Astronomers have discovered a new steamy planet which is six times bigger than Earth and containing 75 per cent water.
The planet is believed to be too hot to sustain Earth-type life has been discovered just 40 light years away by scientists at Harvard-Smithsonian Center for Astrophysics.
According to them, the ‘waterworld’, which orbits a faint star in 38 hours at a distance of just 1.3 million miles, has also an atmosphere and it is more Earth-like than any ’exoplanet’ previously found outside the Solar System.
“Despite its hot temperature, this appears to be a waterworld,” said Harvard-Smithsonian Center researcher Zachory Berta, who discovered the planet.
“It is much smaller, cooler and more Earth-like than any other known exoplanet.”
The planet was found circling the star GJ1214 with an array of small ground-based telescopes no larger than those used by many amateurs under the MEarth Project.
The MEarth Project employs eight identical 16-inch diameter telescopes monitoring a 2,000 red dwarf stars. Red dwarfs are the most common type of star in the Milky Way galaxy, The Daily Mail reported.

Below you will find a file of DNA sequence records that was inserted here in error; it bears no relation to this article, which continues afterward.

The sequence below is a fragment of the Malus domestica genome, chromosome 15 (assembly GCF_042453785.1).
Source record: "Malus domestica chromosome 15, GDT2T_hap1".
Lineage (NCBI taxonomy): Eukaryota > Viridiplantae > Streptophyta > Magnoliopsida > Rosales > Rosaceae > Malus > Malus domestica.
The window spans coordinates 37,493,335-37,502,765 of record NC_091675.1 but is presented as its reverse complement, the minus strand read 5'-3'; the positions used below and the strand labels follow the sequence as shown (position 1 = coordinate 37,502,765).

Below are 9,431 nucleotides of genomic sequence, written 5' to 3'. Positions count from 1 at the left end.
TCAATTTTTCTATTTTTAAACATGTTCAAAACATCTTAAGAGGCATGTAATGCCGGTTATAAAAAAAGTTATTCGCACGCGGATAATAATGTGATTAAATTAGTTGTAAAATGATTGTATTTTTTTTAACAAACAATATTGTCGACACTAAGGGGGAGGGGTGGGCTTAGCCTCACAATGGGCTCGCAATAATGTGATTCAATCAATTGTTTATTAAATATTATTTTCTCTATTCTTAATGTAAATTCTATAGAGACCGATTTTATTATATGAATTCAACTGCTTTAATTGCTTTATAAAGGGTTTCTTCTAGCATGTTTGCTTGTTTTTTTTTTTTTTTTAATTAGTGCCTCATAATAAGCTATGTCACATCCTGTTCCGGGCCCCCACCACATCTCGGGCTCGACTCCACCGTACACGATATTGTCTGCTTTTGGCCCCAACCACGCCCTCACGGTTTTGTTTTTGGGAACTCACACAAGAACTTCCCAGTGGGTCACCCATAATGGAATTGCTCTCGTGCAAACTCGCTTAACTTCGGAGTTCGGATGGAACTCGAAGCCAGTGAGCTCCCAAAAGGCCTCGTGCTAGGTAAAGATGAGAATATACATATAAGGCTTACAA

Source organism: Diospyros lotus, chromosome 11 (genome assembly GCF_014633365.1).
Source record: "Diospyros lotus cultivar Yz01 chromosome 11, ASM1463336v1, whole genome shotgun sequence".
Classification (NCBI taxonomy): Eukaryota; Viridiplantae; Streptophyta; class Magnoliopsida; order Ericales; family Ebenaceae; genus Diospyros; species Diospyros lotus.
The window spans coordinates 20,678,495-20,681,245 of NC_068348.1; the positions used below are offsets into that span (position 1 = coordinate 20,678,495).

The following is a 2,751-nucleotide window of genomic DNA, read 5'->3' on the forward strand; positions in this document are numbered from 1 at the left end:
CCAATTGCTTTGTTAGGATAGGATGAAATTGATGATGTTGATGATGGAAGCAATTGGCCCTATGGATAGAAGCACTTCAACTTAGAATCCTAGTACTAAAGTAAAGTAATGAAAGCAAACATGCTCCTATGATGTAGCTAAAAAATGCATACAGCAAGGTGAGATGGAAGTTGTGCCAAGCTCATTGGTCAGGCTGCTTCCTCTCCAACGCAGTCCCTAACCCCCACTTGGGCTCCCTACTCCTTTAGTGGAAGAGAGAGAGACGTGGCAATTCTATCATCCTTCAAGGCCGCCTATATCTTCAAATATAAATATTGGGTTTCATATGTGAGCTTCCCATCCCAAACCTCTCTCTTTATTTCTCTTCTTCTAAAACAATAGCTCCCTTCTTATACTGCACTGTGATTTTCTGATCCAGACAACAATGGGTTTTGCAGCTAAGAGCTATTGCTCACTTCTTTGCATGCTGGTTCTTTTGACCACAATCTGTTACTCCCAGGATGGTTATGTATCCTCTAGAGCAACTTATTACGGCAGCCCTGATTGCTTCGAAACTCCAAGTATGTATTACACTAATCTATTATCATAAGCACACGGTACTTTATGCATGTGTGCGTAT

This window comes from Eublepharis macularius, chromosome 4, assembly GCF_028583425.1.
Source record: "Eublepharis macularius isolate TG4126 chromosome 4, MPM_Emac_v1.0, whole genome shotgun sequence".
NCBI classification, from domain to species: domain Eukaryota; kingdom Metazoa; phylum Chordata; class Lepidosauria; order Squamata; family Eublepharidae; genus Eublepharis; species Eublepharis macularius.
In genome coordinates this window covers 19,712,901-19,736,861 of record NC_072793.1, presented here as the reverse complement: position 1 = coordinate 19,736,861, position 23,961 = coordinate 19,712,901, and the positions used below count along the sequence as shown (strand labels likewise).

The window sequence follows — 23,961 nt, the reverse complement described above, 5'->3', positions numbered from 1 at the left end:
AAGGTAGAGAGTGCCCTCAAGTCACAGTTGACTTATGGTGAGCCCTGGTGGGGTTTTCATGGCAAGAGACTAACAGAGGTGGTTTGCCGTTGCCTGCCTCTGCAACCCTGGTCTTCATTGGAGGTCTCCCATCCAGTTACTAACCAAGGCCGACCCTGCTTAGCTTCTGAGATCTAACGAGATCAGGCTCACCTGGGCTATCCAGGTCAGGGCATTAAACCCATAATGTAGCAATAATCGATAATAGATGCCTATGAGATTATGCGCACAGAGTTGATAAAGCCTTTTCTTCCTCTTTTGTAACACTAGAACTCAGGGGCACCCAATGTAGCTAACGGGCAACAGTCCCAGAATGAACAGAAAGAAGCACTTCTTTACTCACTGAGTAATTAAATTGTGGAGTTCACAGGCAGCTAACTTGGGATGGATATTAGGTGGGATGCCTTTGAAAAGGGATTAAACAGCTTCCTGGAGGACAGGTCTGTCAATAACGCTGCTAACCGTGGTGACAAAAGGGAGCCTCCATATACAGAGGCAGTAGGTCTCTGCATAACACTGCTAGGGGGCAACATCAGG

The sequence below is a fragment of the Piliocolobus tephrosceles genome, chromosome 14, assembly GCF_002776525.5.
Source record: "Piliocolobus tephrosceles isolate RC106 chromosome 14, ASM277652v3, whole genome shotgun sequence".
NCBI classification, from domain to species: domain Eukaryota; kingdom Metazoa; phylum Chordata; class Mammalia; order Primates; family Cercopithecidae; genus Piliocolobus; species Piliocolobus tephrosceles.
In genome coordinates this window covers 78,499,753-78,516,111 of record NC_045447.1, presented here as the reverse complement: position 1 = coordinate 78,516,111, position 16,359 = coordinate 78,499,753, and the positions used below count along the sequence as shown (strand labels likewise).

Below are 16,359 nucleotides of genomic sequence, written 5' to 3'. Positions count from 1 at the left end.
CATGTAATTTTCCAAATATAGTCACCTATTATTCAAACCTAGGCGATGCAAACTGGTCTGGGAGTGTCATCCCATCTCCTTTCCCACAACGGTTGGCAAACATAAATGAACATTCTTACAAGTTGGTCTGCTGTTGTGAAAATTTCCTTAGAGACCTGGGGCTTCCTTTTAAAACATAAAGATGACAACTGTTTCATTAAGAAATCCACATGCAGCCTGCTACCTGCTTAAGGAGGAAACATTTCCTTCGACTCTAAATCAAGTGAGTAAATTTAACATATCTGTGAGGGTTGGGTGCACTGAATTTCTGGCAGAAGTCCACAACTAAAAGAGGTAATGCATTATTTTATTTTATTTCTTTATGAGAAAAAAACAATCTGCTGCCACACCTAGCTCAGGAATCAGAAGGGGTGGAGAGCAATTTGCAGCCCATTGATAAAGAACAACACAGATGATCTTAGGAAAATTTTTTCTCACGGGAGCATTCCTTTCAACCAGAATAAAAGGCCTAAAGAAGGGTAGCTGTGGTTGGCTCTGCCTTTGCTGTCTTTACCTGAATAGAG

The planet is classified as a ‘super-Earth’, half-way in size between small rocky planets such as the Earth and ice giants similar to Uranus and Neptune.
Although its parent star is a dim ‘red dwarf’ 3,000 times less bright than our sun, it hugs the star so closely that its surface temperature is 200C.
The scientists believe something besides the planet’s surface must be blocking light from the parent star — probably a surrounding atmosphere that may contain hydrogen and helium.
Turning the Hubble Space Telescope towards the planet may allow astronomers to discover its composition.
MEarth Project head Dr David Charbonneau said: “Since this planet is so close to Earth, Hubble should be able to detect the atmosphere and determine what it’s made of.
“That will make it the first super-Earth with a confirmed atmosphere — even though that atmosphere probably won’t be hospitable to life as we know it.”
The discovery was reported in the journal Nature.